Tonight I perform We Outran the Sun again here in New York, at the Hudson Guild Theatre.  The premise of the Dark Night Series is that during the run of a play, a theater normally sits empty on Mondays (often referred to as a dark night).  The Prospect Theater Company started this series to utilize that extra day, allowing the theater to be lit even on a dark night, using these Mondays to showcase new work. Since their mainstage production is currently running at the Hudson Guild, we’ve had to adapt a number of technical and/or design ideas to the conditions of the space.  For instance, we’re unable to hang the canvas or the projector from the grid.  So the canvas for this performance will sit atop a wooden easel.  The piano we’ll be using is not acoustic, but rather electronic, which leaves us with less room for set dressing and no place to put the laptop/monitor.  After talking with Damon, we’ve decided to use moving boxes as sort of a makeshift table.  In some sense then, if the stage is my studio, it will seem that I’ve just started to unpack and then sat down at the piano to work. Which to a certain extent, is fairly similar to what my life is like (and thematically connects to the projections for Eva and Leo).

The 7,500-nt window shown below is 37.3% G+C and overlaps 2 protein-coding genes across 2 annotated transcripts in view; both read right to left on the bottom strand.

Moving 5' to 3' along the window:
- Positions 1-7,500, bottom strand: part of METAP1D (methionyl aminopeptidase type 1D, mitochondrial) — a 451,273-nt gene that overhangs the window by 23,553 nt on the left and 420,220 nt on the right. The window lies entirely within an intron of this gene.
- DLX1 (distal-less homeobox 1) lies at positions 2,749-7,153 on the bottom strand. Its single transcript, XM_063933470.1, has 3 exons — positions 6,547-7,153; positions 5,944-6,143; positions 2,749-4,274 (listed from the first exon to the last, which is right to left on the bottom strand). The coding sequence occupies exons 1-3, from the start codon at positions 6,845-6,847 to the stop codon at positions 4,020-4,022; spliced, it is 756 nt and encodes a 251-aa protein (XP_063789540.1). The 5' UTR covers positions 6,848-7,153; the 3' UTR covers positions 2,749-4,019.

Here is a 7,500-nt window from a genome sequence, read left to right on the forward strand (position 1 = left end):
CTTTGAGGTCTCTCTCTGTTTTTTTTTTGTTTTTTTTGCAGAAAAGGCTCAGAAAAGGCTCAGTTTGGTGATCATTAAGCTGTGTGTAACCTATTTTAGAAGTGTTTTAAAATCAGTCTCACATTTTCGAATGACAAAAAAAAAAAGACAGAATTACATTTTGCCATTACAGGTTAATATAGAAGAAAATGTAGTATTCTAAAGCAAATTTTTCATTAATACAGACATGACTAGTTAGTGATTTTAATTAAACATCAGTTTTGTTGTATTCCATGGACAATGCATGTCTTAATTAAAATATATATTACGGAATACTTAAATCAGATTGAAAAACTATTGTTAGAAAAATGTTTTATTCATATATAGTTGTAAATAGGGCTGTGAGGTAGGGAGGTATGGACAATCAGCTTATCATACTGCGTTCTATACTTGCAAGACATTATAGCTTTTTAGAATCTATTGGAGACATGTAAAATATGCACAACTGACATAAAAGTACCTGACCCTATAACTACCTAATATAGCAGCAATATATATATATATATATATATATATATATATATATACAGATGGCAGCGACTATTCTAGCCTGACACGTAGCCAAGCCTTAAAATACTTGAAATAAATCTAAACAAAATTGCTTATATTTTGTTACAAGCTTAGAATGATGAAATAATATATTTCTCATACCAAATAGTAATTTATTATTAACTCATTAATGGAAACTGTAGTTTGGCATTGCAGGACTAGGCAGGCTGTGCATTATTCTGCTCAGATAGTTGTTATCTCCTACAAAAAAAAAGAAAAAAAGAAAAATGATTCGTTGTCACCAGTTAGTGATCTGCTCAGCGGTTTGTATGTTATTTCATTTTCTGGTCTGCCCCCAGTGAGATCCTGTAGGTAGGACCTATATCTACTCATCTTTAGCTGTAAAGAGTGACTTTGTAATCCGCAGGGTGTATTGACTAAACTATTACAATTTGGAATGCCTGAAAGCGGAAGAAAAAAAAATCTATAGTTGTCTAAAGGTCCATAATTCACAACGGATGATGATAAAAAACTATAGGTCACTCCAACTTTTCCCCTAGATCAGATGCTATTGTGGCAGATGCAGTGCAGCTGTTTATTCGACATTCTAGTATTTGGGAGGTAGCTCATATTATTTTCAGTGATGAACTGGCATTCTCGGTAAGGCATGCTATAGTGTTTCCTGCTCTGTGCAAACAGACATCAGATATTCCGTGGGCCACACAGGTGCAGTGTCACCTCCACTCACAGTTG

(Tennessee Williams in later years, photo © 1977 by Jane Brown)

I’ve mentioned before that I’m slowly working my way through the canon of Tennessee Williams, reading the rest of his work now that The Glass Menagerie has closed.  I recently picked an anthology of his later plays, and within its pages is a work called A Lovely Sunday for Creve Coeur.  A minor play from a major playwright, it’s rarely produced.  In fact, I had never heard of it.  Though we now think of Tennessee Williams as among the greatest of American playwrights, toward the end of his career he had certainly fallen out with the critics.  He continued to write, in fact he was always writing, but his new plays had greater difficulty finding their way to Broadway.  To be quite honest,  A Lovely Sunday for Creve Coeur seems much more like a William Inge play.  Like the plays of his contemporary and friend, it deals with small personal despair, as opposed to the broader emotional canvas Williams normally used.  Set in a St. Louis apartment in the 1930s, it would seem to evoke The Glass Menagerie, but instead uses a school teacher as its central character, bringing to mind the women of Inge’s Picnic.

(Artwork by Dave Beck, from the original photograph by Michael Heck © 2010)

Why do I bring up this play?  Well, believe it or not, the first New York performance of Creve Coeur opened on January 10, 1979 and played – wait for it – at the Hudson Guild Theatre, the same venue where tonight I’ll perform We Outran the Sun.  That is one of the remarkable things about New York theater, the history you feel inside of certain buildings, where the echoes of playwrights and actors of the past are still faintly audible.  Creve Coeur is a lake in St. Louis, and in the 1930s was also home to an amusement park – the destination for one of the woman in this play who, in another nod to William Inge, is going on a picnic.  A fitting title for a play about despair and determination, Creve Coeur roughly translates to “broken heart,” meaning the play is about “a lovely day for a broken heart.”

I think today, perhaps, is a lovely day to outrun the sun.